Hike-way To Hell
How I caused a fire and got "trucker's ass"
By CHRISTINA STOLTZFUS
Blast Oregon Bureau
Bend, Ore. -- Last year at this time I was a thru-hiker on the
Appalachian Trail, or the A.T., for short. I was attempting to hike all
2,158 miles of it in the same year. The six and a half months I spent in
the woods was one of those times in my life that I will always look back
on with fond memories.
Even though I hiked solo, I was by no stretch of the imagination alone on
the trail. Around 4,000 other thru-hikers began the trail last year, so
there was no lack of company unless I made it a point to be alone. Two
friends joined me during the first few days of the trip: Brian, a
high-school friend who talked me into doing it in the first place, and
Tiffany, my roommate who was then on spring break from college.
I hiked the trail south to north, so for me it all began in northern
Georgia, on Springer Mountain in Amacalola State Park. And it ended 13
states later in the central Maine wilderness. Looking back at my novice
days, I found it funny the way I adjusted from life as a
substitute teacher living in suburbia to that of a long-distance hiker.
|"I found it funny the way I adjusted from life as a
substitute teacher living in suburbia to that of a long-distance hiker."
On the first day, I set out with Brian and Tiffany with my 50-something-pound
pack to climb Springer Mountain. I had in no way prepared myself
physically for my long trek and was even a bit out of shape as I made my
way to the top.
I remember thinking how grueling it was and began to question my sanity
in attempting to hike the entire A.T. By the time I reached the top, long
after my friends, I was exhausted, demoralized and doubting myself, yet
excited to be there and willing to inflict more of the same kind of pain
on myself in order to realize my goal.
In the first week of hiking, I learned many things essential to a hiker's
life. Before this trip, my longest forays in the outdoors were weekend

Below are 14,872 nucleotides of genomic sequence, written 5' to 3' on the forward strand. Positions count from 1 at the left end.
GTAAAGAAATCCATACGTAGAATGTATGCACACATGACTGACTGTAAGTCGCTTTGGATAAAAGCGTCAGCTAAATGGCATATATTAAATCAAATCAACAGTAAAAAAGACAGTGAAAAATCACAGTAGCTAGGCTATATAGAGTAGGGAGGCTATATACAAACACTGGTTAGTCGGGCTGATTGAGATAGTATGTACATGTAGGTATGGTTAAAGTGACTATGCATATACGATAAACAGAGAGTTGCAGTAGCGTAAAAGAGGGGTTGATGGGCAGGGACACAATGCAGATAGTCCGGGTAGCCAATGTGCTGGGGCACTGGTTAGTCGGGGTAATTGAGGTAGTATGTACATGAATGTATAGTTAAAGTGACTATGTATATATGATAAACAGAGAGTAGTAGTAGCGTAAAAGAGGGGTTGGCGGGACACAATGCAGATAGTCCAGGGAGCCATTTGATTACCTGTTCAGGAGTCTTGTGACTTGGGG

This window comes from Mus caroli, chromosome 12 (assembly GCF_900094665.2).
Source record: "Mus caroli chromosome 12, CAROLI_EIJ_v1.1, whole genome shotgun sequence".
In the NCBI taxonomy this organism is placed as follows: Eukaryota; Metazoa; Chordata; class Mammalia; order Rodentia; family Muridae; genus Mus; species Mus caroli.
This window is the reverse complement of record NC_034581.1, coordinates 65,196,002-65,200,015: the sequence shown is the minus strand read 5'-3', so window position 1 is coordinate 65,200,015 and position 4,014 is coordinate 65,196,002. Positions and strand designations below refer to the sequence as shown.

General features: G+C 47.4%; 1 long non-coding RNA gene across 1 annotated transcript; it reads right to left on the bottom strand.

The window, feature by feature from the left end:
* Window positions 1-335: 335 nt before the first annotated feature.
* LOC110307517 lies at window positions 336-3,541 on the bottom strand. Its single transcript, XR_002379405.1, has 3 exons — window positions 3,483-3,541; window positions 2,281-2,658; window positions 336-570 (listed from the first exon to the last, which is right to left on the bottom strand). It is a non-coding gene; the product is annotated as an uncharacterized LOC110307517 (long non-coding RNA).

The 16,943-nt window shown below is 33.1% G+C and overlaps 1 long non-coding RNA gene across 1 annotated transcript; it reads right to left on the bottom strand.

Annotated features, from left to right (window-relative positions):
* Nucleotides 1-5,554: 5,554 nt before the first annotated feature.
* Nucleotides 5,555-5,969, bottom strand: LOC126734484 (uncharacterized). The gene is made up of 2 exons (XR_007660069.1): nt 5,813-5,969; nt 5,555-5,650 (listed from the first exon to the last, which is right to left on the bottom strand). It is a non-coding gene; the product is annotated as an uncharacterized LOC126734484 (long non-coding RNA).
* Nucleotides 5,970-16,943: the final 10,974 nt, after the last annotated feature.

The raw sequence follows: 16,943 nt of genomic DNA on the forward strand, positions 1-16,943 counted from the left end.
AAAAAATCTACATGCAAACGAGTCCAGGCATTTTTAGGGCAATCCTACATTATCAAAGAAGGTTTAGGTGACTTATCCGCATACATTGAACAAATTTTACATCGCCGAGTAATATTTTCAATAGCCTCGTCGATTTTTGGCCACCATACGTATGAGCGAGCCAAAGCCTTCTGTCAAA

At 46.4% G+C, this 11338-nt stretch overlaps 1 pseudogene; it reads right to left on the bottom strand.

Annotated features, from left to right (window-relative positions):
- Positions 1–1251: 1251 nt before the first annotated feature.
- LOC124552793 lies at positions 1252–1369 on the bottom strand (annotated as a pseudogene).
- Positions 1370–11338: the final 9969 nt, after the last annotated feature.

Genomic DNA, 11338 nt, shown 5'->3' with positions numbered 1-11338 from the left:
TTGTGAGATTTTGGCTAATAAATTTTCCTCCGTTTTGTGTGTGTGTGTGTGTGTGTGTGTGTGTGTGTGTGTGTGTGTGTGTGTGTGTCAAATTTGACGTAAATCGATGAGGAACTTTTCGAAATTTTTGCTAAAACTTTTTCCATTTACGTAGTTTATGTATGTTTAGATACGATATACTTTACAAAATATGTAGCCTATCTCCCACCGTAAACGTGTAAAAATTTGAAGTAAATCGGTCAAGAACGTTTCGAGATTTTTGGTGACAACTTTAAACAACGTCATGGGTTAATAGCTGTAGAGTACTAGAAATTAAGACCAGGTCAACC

camping trips, so I didn't know much about using lightweight gear or
being environmentally friendly.
My first lesson was how to light my Whisperlite gas stove. First, I was
told to prime it by letting a small amount of liquid fuel drip into the
tiny pan below the burner.Then light it, and as the coil above heats up,
open the gas line. I was then supposed to light the fuel to cook my pasta
That first night, however, I forgot to turn the gas valve off after
priming, and the liquid overflowed the primer cup. When I lit it, the
picnic table beneath it instantly caught on fire, causing everyone around
to grab their belongings off the table in a hurry. I put the fire out
soon enough, but wasn't able to stop all the teasing I got from friends,
both old and newly acquired.
It took a while for my body to adjust to the rigors of trail life. At
first, I didn't notice any pain, other than stiff muscles and hot spots
on my feet that threatened to become blisters. These never became a
problem, as I doctored them immediately. The two most persistent physical
problems were unanticipated but not uncommon, as I soon found out from
|"Once, at a hostel where a friend and I were showering in
adjacent stalls, I heard her scream, 'Oh my God! What's that all over my
The first problem was packrub. This occurred because as I walked, my pack
would chafe my hips. Twenty-four days into my hike, my hips ached so much
that I couldn't sleep on my sides. But that was a minor nuisance compared
to the other, longer-lasting ill effect hiking had on me. I'm referring
to what a friend dubbed as "trucker's ass."
Long distance hikers with traditional backpacks may experience this
condition because of the way the pack is designed to rest on the small of
the back. The pack covers part of the butt, causing it to stay sweaty
throughout the hiking day. Like a trucker who's sitting for long periods
of time, the hiker may develop a disgusting case of ass pimples. That's
Once, at a hostel where a friend and I were showering in adjacent stalls,
I heard her scream, "Oh my God! What's that all over my ass?!"
I started laughing and let her know that she wasn't alone in her
unfortunate situation. What's a hiker-girl to do but grin and bear it and
hope it goes away when she's finished with the hike?
See next issue for more of Christina's adventures on the